Sunday, May 13, 2012
Smaller German Auto Firms Pre-WWII: Brennabor
The company was set up in 1871 by three brothers named Adolf, Carl and Hermann Reichstein. The brothers had already been producing basket-work child buggies and children's two-wheelers in 1870, and in 1881 had moved into the booming mainstream bicycle business. From 1892 the bicycles were branded with the Brennabor name.
By the 1930s the company had grown to become Europe’s largest produced of infant buggies and was also a leading bicycle producer. Volume production of motor bikes began in 1901, and from 1903 the company was producing, at this stage only to special order, three- and four-wheeled powered vehicles. 1908 saw the beginning of series production of cars, and this was also the year that the company’s own racing team began to enjoy world-wide success in motor sport. However, car production was suspended in 1914 with the outbreak of WWI, while motor bike production was ended in 1916.
After the war, in 1919, the company presented the Type P a car targeted at the upper middle classes, and volume production began in 1921. In 1924 Brannabor was employing approximately 6,000 people. During the mid 1920s Brennabor became Germany’s largest car producer, and it was still in second place, behind Opel, in 1927/28.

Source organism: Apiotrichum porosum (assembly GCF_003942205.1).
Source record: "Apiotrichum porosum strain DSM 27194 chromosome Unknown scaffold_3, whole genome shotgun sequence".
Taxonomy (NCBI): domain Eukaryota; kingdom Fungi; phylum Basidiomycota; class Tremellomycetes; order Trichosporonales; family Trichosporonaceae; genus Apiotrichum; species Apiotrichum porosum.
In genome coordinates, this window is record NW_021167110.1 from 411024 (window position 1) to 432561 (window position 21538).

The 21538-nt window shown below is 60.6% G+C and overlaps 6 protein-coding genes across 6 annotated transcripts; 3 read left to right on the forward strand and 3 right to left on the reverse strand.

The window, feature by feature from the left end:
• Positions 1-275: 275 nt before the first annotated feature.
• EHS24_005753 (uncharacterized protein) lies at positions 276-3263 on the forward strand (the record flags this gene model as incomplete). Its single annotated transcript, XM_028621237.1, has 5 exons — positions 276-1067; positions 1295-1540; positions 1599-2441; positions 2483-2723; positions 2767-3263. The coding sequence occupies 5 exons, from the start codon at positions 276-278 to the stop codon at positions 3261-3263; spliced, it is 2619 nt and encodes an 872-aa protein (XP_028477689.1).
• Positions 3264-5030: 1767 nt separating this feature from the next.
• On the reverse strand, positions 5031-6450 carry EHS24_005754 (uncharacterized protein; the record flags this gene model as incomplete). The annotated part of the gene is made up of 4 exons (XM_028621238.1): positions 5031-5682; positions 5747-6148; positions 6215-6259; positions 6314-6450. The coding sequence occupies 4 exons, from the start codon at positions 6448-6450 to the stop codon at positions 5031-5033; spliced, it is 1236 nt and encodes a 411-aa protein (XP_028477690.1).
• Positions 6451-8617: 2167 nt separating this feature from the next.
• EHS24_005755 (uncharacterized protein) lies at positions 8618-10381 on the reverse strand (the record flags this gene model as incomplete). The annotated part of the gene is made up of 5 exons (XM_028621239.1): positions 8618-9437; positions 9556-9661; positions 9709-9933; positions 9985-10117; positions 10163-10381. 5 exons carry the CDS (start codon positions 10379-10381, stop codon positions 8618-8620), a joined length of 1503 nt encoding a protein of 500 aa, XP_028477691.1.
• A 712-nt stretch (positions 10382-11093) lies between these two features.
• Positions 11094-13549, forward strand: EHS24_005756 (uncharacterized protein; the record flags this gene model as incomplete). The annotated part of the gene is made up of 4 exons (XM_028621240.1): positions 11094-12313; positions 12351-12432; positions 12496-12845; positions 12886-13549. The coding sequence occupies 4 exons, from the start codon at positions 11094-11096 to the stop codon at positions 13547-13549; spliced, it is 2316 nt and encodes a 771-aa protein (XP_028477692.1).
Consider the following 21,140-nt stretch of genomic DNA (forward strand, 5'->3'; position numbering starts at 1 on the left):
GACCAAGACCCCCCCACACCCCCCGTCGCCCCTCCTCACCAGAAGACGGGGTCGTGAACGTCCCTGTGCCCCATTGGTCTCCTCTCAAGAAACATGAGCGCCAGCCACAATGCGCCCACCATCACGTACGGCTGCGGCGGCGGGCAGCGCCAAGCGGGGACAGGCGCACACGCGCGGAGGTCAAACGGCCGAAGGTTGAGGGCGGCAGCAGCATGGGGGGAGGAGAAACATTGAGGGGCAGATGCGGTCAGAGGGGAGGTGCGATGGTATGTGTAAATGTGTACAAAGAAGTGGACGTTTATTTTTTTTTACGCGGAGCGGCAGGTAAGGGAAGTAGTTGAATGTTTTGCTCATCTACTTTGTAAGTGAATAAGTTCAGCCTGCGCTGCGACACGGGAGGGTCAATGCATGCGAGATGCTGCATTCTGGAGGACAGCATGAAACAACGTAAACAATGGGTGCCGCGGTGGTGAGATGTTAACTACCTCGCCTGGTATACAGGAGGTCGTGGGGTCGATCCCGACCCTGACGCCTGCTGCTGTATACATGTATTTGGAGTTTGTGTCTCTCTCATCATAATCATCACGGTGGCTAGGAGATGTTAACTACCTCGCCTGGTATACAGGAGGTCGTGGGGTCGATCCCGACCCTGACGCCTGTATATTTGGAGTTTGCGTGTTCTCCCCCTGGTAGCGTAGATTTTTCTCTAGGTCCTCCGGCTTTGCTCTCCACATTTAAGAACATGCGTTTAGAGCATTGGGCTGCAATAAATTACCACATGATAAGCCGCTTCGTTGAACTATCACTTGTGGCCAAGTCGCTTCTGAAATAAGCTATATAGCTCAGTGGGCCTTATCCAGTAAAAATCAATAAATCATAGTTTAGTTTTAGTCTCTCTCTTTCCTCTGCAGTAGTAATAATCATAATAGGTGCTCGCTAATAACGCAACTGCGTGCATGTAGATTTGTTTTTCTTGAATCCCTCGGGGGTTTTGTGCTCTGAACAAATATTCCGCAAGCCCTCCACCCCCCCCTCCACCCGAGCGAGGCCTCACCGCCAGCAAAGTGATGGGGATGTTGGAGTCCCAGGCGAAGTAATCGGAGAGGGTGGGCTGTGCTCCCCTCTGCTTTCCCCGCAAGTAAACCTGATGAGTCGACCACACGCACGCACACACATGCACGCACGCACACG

In 1919 the company formed an alliance with two other manufacturers, NAG and Hansa - Lloyd, the resulting tripartite grouping being known as GDA (Gemeinschaft Deutscher Automobilfabriken /Association of German Carmakers). The association lasted until 1928 but never progressed to the point of becoming a formal merger between the member companies.
In 1923/24 Brennabor led the way, as one of the first German auto-makers (along with Opel) to adopt US-style production line techniques. However, Brennabor had no small car model to compete with Opel. The German economy was particularly badly hit by the world economic crisis of the 1920s, and the company saw demand and production volumes cut back at the end of the decade.
The company attempted a come-back in 1931, applying developments in front-wheel drive technology, but this led only to a prototype based on the company’s six-cylinder Juwel 6.. There was insufficient funding for any progression to volume production of any front-wheel-drive model. 1932 saw an eight month hiatus in automobile production: production resumed at the end of the Autumn/Fall, but came to a permanent end in 1933. The company continued as a producer of components and motor bikes until 1945, and also produced armaments during the WWII but it’s history came to an abrupt halt in 1945 when the plant was disassembled.